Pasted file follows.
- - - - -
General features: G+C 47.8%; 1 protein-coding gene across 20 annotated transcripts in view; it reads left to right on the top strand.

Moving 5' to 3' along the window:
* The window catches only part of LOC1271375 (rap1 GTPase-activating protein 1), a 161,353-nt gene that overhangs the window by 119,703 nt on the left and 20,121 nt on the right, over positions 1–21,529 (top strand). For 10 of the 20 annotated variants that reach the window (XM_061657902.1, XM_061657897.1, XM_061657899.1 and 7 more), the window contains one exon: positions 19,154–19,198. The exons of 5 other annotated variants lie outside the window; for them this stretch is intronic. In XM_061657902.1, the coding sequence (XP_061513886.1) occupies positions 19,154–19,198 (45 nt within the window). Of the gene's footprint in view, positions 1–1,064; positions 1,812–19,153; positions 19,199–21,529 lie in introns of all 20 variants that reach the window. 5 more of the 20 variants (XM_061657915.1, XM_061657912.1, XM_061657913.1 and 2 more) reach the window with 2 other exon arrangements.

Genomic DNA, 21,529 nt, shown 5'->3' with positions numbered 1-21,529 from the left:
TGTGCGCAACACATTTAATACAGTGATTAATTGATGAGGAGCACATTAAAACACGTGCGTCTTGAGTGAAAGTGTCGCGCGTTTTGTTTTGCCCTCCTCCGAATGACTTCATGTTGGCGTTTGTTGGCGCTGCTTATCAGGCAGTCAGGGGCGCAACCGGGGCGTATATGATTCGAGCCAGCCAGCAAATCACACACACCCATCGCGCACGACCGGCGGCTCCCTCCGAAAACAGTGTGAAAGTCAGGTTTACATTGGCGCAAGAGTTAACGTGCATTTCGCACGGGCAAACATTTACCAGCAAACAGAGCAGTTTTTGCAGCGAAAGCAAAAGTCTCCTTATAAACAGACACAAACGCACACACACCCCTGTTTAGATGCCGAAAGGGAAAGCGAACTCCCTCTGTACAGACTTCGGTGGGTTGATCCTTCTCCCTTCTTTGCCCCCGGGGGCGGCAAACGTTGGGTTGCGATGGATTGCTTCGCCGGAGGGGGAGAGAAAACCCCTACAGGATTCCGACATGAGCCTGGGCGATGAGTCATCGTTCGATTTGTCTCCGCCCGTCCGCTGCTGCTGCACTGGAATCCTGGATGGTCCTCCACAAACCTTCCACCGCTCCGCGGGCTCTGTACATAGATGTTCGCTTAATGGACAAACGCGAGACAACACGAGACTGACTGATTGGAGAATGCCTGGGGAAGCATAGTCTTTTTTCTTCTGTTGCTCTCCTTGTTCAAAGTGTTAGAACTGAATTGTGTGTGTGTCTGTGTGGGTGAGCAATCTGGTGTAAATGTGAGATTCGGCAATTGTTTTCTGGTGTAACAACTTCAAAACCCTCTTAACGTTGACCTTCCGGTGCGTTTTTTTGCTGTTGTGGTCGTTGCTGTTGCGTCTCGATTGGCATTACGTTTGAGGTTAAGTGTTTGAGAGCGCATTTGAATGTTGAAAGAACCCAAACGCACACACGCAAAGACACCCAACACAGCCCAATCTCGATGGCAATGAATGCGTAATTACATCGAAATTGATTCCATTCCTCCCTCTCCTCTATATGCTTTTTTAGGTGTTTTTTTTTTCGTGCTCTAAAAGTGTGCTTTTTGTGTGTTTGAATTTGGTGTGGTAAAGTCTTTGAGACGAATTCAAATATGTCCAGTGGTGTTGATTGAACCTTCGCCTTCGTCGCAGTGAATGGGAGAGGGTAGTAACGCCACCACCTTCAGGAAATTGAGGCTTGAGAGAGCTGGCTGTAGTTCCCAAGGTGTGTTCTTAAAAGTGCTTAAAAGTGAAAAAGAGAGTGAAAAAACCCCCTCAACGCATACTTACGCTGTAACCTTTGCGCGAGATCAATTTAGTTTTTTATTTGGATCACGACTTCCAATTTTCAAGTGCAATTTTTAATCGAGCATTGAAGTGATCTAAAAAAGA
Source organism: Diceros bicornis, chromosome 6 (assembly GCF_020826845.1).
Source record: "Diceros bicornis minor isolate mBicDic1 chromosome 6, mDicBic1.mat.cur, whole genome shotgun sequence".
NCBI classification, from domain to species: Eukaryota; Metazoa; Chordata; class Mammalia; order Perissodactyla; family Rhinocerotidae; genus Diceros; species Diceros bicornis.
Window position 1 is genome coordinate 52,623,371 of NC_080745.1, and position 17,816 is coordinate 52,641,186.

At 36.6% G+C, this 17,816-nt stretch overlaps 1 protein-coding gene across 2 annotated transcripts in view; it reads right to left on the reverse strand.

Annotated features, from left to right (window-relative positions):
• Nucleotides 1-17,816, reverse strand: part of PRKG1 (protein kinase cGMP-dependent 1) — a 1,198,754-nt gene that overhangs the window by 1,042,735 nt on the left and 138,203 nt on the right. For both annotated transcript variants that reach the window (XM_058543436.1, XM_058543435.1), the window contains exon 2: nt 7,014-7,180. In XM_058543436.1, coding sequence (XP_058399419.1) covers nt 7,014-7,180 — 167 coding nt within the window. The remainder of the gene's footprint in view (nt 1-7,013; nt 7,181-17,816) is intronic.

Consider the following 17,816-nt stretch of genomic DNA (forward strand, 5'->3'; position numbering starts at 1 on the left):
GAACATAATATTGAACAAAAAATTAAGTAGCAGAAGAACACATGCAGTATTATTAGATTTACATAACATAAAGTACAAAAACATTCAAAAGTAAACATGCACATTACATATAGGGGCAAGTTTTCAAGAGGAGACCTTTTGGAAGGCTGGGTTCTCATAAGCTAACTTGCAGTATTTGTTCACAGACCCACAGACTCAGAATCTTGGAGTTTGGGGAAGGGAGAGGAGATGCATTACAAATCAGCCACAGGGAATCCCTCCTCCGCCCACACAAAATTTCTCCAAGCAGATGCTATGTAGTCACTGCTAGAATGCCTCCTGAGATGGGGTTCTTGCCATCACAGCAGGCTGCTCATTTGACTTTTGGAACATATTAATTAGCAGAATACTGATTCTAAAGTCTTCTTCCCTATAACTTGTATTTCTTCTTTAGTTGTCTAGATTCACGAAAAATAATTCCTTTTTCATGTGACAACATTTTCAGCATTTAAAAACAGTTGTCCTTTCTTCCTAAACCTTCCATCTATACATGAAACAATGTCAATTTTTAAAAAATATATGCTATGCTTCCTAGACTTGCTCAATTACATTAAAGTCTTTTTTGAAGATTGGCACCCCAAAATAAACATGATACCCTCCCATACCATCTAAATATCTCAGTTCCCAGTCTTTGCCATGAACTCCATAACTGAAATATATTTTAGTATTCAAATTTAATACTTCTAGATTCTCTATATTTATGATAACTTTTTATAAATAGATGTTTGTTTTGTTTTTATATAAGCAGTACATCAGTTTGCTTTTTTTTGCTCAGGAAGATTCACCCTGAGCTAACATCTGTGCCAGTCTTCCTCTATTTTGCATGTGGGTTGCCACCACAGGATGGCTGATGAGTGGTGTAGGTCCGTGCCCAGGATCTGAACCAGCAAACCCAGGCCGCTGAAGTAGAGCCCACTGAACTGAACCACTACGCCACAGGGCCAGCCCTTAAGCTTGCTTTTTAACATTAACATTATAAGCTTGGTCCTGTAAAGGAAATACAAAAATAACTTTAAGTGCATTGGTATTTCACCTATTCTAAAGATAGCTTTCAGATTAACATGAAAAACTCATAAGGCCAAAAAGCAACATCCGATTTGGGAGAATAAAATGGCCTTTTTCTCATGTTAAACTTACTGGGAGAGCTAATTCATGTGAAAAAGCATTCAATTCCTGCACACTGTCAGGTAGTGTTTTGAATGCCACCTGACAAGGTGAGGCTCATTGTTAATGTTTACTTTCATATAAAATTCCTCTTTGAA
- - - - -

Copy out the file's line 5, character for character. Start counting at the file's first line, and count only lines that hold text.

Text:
TGTGCGCAACACATTTAATACAGTGATTAATTGATGAGGAGCACATTAAAACACGTGCGTCTTGAGTGAAAGTGTCGCGCGTTTTGTTTTGCCCTCCTCCGAATGACTTCATGTTGGCGTTTGTTGGCGCTGCTTATCAGGCAGTCAGGGGCGCAACCGGGGCGTATATGATTCGAGCCAGCCAGCAAATCACACACACCCATCGCGCACGACCGGCGGCTCCCTCCGAAAACAGTGTGAAAGTCAGGTTTACATTGGCGCAAGAGTTAACGTGCATTTCGCACGGGCAAACATTTACCAGCAAACAGAGCAGTTTTTGCAGCGAAAGCAAAAGTCTCCTTATAAACAGACACAAACGCACACACACCCCTGTTTAGATGCCGAAAGGGAAAGCGAACTCCCTCTGTACAGACTTCGGTGGGTTGATCCTTCTCCCTTCTTTGCCCCCGGGGGCGGCAAACGTTGGGTTGCGATGGATTGCTTCGCCGGAGGGGGAGAGAAAACCCCTACAGGATTCCGACATGAGCCTGGGCGATGAGTCATCGTTCGATTTGTCTCCGCCCGTCCGCTGCTGCTGCACTGGAATCCTGGATGGTCCTCCACAAACCTTCCACCGCTCCGCGGGCTCTGTACATAGATGTTCGCTTAATGGACAAACGCGAGACAACACGAGACTGACTGATTGGAGAATGCCTGGGGAAGCATAGTCTTTTTTCTTCTGTTGCTCTCCTTGTTCAAAGTGTTAGAACTGAATTGTGTGTGTGTCTGTGTGGGTGAGCAATCTGGTGTAAATGTGAGATTCGGCAATTGTTTTCTGGTGTAACAACTTCAAAACCCTCTTAACGTTGACCTTCCGGTGCGTTTTTTTGCTGTTGTGGTCGTTGCTGTTGCGTCTCGATTGGCATTACGTTTGAGGTTAAGTGTTTGAGAGCGCATTTGAATGTTGAAAGAACCCAAACGCACACACGCAAAGACACCCAACACAGCCCAATCTCGATGGCAATGAATGCGTAATTACATCGAAATTGATTCCATTCCTCCCTCTCCTCTATATGCTTTTTTAGGTGTTTTTTTTTTCGTGCTCTAAAAGTGTGCTTTTTGTGTGTTTGAATTTGGTGTGGTAAAGTCTTTGAGACGAATTCAAATATGTCCAGTGGTGTTGATTGAACCTTCGCCTTCGTCGCAGTGAATGGGAGAGGGTAGTAACGCCACCACCTTCAGGAAATTGAGGCTTGAGAGAGCTGGCTGTAGTTCCCAAGGTGTGTTCTTAAAAGTGCTTAAAAGTGAAAAAGAGAGTGAAAAAACCCCCTCAACGCATACTTACGCTGTAACCTTTGCGCGAGATCAATTTAGTTTTTTATTTGGATCACGACTTCCAATTTTCAAGTGCAATTTTTAATCGAGCATTGAAGTGATCTAAAAAAGA